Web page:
Re: Basic Question

Feijun Song (fsong@oe.fau.edu)
Thu, 24 Jun 1999 21:02:37 +0200 (MET DST)

function approximator point of view is also a key to understand why
generally a FLC can do a better job than a conventialal controller does.
Actually that a FLC is a universal apporximator is the basic assumption
in most FLC optimization and modeling techniques. We assume a Mamdani
and a TS type FLC can approximate any funcitons, then we use the Mamdani
and TS type fuzzy logic structure to model a system.

That's why TS type FLC was first proposed by Takagi & Sugeno
as a model identification technique.

I think Dr. Sarma, and Dr. Azeem have been pointing out straight forward
ways to understand why a FLC is better. I would like to mention a few more
based on my experience of FLC optimization for high order systems.( 4D ).

For 4D sytem, a convertional LQR needs a linearized model, and
the resulting LQR works very well when the system disturbance is small.
When the disturbance is large, a LQR can do nothing. This is esepically
true for 4D highly nonlinear systems. However, a FLC is capable of
generating a good control command in a large rangion of state space due
to the reason Dr. Sarma and Dr.Azeem has already mentioned. Moreover,
Assume we know all the optimal control commands on every points of a state
space, this control surface must be very nonlinear for 4D systems.
Can a LQR approximate this control surface? NO, only neural network or
fuzzy logic can possibly approximate this highly nonlinear but optimal
control surface. And a LQR can generate lots of oscillations around set
point, whereas a FLC can literally control without much oscillations

The only reason people do not like TS tyep FLC is that there are too many
parameters in it. Every rule is a P(I)D controller. For 4D system, the
selection of parameters are almost impossible. However, lots of people
suggested automatic ways to optimize a TS type FLC. A few I know can be
found in IEEE-FUZZY1992, IEEE-FUZZY1995,1996,1997, 1999 and IEEE-SMC1997.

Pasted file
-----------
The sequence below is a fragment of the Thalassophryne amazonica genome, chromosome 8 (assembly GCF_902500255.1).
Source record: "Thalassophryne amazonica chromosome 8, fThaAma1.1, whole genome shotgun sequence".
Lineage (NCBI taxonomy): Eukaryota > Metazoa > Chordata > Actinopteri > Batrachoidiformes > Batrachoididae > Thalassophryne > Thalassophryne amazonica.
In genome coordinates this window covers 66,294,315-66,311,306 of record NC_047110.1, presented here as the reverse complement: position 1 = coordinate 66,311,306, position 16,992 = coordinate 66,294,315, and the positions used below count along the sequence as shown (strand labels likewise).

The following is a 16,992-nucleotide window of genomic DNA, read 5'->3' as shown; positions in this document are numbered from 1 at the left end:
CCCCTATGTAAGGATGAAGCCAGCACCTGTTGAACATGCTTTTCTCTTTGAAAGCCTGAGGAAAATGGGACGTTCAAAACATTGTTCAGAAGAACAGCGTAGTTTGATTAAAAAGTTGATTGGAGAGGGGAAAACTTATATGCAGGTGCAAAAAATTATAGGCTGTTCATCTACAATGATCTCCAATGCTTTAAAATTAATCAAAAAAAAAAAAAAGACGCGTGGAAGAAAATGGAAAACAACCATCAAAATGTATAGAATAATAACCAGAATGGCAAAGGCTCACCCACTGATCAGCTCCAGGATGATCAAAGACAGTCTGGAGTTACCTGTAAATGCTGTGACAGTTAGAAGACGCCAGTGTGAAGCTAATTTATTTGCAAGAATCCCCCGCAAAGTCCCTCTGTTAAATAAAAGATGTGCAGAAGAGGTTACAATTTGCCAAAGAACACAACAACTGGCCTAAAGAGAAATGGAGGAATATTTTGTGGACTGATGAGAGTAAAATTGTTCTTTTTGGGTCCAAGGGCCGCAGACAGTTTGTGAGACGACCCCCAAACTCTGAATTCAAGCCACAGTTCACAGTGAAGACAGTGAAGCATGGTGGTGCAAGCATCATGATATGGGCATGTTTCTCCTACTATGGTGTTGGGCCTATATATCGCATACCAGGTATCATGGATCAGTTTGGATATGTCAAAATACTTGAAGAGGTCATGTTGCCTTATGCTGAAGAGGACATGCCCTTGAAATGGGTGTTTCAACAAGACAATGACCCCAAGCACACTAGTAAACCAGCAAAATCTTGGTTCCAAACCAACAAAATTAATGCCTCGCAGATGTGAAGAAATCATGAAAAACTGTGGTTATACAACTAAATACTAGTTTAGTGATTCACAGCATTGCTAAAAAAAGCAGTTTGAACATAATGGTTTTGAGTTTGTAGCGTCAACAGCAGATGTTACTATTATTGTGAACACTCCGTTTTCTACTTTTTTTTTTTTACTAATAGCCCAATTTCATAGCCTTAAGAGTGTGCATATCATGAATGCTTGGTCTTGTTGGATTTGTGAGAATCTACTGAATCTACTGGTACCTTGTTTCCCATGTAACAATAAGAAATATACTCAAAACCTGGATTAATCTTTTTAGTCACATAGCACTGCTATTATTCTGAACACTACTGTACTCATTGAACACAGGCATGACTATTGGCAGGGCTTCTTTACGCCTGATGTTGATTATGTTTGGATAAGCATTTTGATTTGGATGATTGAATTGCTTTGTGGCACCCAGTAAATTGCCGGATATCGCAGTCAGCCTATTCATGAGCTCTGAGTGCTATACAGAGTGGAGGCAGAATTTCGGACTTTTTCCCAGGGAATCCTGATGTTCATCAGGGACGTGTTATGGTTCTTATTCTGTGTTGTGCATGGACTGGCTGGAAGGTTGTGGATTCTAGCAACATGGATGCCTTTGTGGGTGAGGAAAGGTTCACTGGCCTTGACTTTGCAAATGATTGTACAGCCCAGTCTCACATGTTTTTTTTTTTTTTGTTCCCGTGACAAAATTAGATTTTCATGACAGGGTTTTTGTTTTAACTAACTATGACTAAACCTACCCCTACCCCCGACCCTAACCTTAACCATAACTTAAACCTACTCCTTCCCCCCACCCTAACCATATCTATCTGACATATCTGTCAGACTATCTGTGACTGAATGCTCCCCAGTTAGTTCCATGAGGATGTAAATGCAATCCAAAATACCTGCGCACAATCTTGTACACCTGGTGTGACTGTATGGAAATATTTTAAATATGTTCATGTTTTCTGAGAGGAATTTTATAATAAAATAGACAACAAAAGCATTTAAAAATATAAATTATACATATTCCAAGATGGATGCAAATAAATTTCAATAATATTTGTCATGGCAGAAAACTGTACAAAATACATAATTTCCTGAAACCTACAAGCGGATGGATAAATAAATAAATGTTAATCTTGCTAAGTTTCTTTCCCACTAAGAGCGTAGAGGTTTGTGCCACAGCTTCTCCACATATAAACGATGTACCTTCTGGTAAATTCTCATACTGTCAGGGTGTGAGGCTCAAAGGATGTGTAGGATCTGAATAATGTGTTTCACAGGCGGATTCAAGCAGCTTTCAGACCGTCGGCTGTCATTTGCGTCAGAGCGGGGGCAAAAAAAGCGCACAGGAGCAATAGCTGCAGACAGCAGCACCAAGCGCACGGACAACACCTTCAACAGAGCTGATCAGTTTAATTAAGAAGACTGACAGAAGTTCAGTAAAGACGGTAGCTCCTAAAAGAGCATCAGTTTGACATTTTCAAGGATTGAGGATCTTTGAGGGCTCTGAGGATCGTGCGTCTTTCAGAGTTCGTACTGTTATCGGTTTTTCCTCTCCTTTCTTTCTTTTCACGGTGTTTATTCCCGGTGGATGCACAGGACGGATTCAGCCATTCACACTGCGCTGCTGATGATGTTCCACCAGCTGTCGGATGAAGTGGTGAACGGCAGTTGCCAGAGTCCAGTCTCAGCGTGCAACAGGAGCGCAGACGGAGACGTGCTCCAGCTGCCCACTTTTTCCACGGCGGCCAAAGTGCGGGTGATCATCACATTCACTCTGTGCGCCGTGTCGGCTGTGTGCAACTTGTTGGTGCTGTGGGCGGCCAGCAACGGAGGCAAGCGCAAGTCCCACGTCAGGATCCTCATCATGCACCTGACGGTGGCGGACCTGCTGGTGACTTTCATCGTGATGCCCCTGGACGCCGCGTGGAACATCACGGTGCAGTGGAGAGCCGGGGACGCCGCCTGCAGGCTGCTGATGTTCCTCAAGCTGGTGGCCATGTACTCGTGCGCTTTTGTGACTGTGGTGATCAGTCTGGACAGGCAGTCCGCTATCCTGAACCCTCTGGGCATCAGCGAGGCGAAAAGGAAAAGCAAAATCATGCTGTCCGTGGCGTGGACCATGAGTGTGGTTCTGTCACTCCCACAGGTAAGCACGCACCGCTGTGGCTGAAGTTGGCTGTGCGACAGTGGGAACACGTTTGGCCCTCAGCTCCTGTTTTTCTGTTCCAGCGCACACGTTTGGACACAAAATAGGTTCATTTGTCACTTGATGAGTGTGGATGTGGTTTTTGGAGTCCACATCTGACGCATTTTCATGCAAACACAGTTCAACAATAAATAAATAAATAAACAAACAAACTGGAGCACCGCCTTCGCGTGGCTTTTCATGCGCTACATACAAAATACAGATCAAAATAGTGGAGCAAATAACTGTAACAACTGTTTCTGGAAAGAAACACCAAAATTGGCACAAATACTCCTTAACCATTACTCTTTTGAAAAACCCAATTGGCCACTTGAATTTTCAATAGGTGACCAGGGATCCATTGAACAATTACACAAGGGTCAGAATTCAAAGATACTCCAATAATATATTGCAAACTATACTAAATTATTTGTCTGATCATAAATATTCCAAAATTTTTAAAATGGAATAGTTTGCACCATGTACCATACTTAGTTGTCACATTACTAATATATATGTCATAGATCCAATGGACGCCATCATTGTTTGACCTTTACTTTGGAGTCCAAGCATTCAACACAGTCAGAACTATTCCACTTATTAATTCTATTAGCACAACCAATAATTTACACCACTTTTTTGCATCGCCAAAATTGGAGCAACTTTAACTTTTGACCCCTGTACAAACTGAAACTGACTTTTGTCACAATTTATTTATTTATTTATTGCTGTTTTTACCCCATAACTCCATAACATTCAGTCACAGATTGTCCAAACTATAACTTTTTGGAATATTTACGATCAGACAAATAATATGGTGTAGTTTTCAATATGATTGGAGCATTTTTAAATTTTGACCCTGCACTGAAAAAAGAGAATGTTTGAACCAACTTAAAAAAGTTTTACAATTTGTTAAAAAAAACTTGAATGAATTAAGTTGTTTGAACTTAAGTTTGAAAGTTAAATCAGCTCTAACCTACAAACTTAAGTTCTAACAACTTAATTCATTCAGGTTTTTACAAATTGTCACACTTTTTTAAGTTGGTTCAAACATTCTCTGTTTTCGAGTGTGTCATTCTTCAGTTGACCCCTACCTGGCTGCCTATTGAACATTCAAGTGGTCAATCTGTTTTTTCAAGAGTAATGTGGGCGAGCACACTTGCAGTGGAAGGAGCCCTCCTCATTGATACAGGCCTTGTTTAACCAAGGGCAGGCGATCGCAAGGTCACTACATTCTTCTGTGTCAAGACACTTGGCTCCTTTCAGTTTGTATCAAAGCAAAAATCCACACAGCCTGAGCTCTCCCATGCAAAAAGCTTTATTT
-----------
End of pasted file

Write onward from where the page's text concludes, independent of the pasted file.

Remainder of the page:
Mamdani type FLC can be model free, but difficult to optimize, TS type
FLC is somewhat not model free, but easy to automatically optimize.

On Tue, 22 Jun 1999, Pramit 'Jake' Sarma wrote:

>
> It is often said that a fuzzy logic controller (FLC) is provides
> "model-free" control. Well, that is itself at most fuzzy{true}. The
> structure (rule-base (FRB), memb fn (MF), scaling gains (SG)) and their
> tuning leads to a fuzzy model of the ideal controller, often notionally
> expressed as the "plant inverse". But then this is the aim of every good
> controller ... so in that sense, a FLC is very much related to other
> methodologies. The double-edged advantage of the FLC lies within the
> oft-quoted Universal Approximator property - given any [smooth] map
> u = F[e], it is possible to find [tune] an FLC so that FLC[e] is as close
> to F[e] as desired.
>
> Another way is looking at these differences from 'conventional', or
> crisp-like controllers. As Feijun Song mentions, there is this
> single-point construction which 'slides' smoothly from one [crisp-like]
> to another. As far as the good *old* PID-controllers go, it is interesting
> to note that most 'standard' FLC's use a structure known as the
> Fuzzy-PI[D], and there are a reasonable number of papers that "prove" the
> equivalence: that an FLC is a nonlinear PI! But if one inspects Mamdani's
> pathbreaking 1974/5/6 papers on FLC's, it is clear that the inspiration
> for the 1st FLC was indeed the humble PI controller, to start with.